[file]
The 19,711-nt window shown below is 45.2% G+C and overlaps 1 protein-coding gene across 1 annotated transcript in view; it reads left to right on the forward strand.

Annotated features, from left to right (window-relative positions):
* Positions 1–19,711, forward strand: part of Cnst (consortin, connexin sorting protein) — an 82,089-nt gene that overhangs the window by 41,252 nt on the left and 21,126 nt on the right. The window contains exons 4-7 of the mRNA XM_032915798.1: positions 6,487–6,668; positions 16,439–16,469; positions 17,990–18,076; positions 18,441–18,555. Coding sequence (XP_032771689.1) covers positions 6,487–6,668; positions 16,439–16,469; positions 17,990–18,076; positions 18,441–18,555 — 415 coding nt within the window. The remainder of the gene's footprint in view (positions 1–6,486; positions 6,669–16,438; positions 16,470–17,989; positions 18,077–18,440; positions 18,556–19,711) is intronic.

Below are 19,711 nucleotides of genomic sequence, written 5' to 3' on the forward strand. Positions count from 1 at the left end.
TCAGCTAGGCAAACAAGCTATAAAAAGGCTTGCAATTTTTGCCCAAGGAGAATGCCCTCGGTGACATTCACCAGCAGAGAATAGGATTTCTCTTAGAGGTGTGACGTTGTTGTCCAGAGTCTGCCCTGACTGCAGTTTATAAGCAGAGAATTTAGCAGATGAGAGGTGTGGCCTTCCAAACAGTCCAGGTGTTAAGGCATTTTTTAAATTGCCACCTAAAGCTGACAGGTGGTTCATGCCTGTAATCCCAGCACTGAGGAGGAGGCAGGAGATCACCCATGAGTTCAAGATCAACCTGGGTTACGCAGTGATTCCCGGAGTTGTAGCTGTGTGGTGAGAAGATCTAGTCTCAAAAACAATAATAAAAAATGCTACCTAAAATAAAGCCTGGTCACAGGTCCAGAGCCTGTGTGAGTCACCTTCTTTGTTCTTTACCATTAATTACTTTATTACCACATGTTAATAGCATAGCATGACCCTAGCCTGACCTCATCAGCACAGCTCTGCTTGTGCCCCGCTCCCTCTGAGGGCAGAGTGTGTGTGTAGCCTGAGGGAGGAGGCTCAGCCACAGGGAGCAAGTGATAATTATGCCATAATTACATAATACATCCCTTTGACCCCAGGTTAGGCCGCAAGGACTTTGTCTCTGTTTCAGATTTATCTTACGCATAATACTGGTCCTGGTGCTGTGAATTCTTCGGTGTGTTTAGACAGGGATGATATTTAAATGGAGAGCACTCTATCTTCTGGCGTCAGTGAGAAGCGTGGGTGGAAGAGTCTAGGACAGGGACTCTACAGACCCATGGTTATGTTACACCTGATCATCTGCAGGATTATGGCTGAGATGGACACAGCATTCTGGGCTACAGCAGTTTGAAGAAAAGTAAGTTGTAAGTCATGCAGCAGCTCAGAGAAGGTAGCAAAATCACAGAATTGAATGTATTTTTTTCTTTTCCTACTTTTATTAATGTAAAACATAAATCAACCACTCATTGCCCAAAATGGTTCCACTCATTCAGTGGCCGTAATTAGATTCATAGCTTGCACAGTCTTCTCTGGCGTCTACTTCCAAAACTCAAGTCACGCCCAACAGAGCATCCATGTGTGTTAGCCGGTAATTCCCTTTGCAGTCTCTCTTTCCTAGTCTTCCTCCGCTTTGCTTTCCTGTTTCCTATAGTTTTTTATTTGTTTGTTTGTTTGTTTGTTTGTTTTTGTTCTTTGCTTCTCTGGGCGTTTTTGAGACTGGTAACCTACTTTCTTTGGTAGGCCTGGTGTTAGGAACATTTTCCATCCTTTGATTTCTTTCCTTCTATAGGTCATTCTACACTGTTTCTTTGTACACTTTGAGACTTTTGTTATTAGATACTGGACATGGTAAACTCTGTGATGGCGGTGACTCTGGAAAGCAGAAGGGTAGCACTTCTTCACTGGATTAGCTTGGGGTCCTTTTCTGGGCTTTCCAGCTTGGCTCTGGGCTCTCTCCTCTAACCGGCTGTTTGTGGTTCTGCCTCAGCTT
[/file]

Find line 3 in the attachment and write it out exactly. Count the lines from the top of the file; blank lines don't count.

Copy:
* Positions 1–19,711, forward strand: part of Cnst (consortin, connexin sorting protein) — an 82,089-nt gene that overhangs the window by 41,252 nt on the left and 21,126 nt on the right. The window contains exons 4-7 of the mRNA XM_032915798.1: positions 6,487–6,668; positions 16,439–16,469; positions 17,990–18,076; positions 18,441–18,555. Coding sequence (XP_032771689.1) covers positions 6,487–6,668; positions 16,439–16,469; positions 17,990–18,076; positions 18,441–18,555 — 415 coding nt within the window. The remainder of the gene's footprint in view (positions 1–6,486; positions 6,669–16,438; positions 16,470–17,989; positions 18,077–18,440; positions 18,556–19,711) is intronic.